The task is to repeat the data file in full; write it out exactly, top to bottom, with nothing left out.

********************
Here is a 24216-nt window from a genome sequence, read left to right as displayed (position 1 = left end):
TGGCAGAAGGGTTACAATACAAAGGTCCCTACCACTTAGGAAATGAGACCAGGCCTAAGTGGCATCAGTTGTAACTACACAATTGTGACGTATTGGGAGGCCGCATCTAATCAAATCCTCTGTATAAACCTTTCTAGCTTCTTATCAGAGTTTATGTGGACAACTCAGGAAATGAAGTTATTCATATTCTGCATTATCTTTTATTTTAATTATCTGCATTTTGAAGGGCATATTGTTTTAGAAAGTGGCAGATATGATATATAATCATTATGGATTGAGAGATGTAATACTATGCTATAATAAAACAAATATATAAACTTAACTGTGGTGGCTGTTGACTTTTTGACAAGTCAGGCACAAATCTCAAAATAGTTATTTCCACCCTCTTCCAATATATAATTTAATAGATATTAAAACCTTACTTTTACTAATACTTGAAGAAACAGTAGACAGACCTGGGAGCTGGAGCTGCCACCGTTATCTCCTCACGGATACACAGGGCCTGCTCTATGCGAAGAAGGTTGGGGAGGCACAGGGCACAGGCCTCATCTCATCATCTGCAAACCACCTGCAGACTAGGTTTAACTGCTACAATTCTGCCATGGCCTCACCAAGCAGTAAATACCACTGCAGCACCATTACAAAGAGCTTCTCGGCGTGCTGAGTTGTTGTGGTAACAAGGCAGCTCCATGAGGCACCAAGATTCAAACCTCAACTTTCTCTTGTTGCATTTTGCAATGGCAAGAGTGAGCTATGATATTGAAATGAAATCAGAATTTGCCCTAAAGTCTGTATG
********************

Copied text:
Here is a 24216-nt window from a genome sequence, read left to right as displayed (position 1 = left end):
TGGCAGAAGGGTTACAATACAAAGGTCCCTACCACTTAGGAAATGAGACCAGGCCTAAGTGGCATCAGTTGTAACTACACAATTGTGACGTATTGGGAGGCCGCATCTAATCAAATCCTCTGTATAAACCTTTCTAGCTTCTTATCAGAGTTTATGTGGACAACTCAGGAAATGAAGTTATTCATATTCTGCATTATCTTTTATTTTAATTATCTGCATTTTGAAGGGCATATTGTTTTAGAAAGTGGCAGATATGATATATAATCATTATGGATTGAGAGATGTAATACTATGCTATAATAAAACAAATATATAAACTTAACTGTGGTGGCTGTTGACTTTTTGACAAGTCAGGCACAAATCTCAAAATAGTTATTTCCACCCTCTTCCAATATATAATTTAATAGATATTAAAACCTTACTTTTACTAATACTTGAAGAAACAGTAGACAGACCTGGGAGCTGGAGCTGCCACCGTTATCTCCTCACGGATACACAGGGCCTGCTCTATGCGAAGAAGGTTGGGGAGGCACAGGGCACAGGCCTCATCTCATCATCTGCAAACCACCTGCAGACTAGGTTTAACTGCTACAATTCTGCCATGGCCTCACCAAGCAGTAAATACCACTGCAGCACCATTACAAAGAGCTTCTCGGCGTGCTGAGTTGTTGTGGTAACAAGGCAGCTCCATGAGGCACCAAGATTCAAACCTCAACTTTCTCTTGTTGCATTTTGCAATGGCAAGAGTGAGCTATGATATTGAAATGAAATCAGAATTTGCCCTAAAGTCTGTATG